Development has failed to deliver on many of it's promises to nations such as Bangladesh. Even worse, it stands accused sometimes of making matters worse, particularly for the poorest of the poor. The policies imposed from above by international agencies and central governments have been sadly at variance with the needs and aspirations of ordinary people. The development "industry", concerned at evidence of the damage inflicted by it's well-intentioned actions, has been searching for sometime past for alternative approaches. Indigenous knowledge in development is one of the new approaches being pioneered. It is emerging within the context of increasingly popular participatory approaches. It works from below, at the "grassroots". It aims to make local voices heard more effectively. If development is to continue to involve outside mediated interventions, in the belief that foreigners have knowledge and resources that can assist in relieving the degrading poverty endured by millions, the policymakers, scientists and bureaucrats need better to appreciate the indigenous view and practices both before and while intervening locally.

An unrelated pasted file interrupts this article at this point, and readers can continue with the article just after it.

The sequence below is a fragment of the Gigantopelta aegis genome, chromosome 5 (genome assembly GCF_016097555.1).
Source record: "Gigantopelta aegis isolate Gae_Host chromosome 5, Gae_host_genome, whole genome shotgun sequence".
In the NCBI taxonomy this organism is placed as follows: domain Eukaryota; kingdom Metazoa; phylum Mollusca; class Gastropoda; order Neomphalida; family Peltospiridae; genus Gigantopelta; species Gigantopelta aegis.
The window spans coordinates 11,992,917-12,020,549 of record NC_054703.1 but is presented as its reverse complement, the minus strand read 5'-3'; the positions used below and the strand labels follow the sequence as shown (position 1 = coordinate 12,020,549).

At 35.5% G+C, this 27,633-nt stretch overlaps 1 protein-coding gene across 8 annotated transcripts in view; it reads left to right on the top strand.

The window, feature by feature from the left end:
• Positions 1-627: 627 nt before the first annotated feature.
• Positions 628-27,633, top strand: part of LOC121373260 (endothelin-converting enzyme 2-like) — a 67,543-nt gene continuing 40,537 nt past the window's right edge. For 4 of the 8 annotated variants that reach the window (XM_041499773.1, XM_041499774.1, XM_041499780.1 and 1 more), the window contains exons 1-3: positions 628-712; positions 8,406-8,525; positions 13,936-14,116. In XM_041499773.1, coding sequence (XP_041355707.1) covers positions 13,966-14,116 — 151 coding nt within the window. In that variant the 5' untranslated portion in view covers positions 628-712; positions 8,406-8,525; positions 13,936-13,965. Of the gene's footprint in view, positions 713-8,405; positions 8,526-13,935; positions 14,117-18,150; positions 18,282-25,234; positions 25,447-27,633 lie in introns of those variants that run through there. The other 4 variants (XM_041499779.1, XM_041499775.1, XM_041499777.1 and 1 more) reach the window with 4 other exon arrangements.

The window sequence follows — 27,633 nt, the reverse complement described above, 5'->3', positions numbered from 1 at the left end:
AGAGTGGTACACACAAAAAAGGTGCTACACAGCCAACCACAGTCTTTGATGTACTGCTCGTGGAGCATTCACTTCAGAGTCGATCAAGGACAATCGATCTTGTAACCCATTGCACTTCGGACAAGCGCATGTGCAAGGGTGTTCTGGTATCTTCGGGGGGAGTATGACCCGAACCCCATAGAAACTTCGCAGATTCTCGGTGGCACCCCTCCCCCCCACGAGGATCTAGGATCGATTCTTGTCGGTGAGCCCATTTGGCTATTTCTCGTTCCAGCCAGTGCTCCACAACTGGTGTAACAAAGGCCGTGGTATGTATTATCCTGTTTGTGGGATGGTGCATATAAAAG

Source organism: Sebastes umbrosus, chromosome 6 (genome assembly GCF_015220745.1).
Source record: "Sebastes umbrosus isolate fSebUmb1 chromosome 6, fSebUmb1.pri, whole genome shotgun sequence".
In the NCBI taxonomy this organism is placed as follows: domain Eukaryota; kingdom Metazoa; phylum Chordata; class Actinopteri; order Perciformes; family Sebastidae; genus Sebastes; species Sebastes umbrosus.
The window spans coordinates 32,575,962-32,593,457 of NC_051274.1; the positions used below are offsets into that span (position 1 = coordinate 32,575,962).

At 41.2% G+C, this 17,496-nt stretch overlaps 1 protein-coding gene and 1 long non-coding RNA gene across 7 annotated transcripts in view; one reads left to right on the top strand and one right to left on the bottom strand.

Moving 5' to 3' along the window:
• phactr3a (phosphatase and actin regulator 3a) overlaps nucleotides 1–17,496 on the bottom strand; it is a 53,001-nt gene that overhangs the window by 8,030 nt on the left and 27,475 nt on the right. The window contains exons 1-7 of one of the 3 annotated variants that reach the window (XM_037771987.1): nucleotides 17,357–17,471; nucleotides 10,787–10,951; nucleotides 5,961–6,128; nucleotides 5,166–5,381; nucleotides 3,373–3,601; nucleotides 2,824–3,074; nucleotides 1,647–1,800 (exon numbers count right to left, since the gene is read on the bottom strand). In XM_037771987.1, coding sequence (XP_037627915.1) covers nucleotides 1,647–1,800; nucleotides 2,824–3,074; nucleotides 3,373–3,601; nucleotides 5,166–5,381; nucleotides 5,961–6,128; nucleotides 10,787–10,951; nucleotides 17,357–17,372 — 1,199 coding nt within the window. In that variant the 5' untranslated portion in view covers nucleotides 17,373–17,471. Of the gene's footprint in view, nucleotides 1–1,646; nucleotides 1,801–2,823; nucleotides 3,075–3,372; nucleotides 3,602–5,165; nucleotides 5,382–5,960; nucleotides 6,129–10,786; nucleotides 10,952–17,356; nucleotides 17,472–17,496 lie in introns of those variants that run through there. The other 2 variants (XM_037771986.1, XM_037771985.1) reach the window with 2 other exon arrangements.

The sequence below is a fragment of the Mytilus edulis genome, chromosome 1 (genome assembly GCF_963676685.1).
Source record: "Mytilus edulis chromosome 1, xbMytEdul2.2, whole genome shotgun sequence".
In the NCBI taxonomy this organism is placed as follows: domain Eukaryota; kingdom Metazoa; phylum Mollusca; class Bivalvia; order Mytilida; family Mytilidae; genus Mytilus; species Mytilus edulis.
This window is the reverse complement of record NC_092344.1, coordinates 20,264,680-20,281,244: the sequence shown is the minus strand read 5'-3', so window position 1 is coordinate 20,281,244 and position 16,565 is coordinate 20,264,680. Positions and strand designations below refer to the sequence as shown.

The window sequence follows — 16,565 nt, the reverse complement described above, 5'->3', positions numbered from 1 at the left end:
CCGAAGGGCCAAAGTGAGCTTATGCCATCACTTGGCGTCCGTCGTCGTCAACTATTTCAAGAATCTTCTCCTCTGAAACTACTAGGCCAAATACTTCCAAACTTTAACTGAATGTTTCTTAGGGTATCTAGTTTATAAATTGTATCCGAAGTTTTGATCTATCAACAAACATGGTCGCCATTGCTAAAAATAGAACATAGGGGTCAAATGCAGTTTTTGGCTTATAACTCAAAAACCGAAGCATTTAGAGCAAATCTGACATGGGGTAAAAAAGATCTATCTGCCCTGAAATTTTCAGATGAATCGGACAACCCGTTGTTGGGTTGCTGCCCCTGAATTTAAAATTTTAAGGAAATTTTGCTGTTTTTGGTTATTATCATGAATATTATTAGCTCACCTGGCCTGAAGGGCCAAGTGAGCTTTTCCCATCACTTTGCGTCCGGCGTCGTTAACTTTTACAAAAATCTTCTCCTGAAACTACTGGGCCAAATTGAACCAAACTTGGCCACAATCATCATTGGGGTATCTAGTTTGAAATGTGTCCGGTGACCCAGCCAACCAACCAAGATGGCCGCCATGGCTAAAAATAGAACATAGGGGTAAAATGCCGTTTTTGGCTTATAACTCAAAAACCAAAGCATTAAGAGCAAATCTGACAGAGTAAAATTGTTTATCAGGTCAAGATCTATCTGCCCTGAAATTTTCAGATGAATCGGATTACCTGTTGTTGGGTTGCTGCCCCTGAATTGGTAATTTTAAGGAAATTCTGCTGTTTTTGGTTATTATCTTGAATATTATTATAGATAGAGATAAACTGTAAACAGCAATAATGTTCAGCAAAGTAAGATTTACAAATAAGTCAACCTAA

While the aims of indigenous knowledge research are straightforward, their achievement presents us with some of the largest current challenges in development. It is an exciting time. The work has only recently started in earnest and a great deal remains to be accomplished. If you wish to see more equitable use of resources, this book is a must for you. Indeed, it should be compulsory reading for all those working in the development field.
Paul Sillitoe is professor of Anthropology at the University of Durham, UK.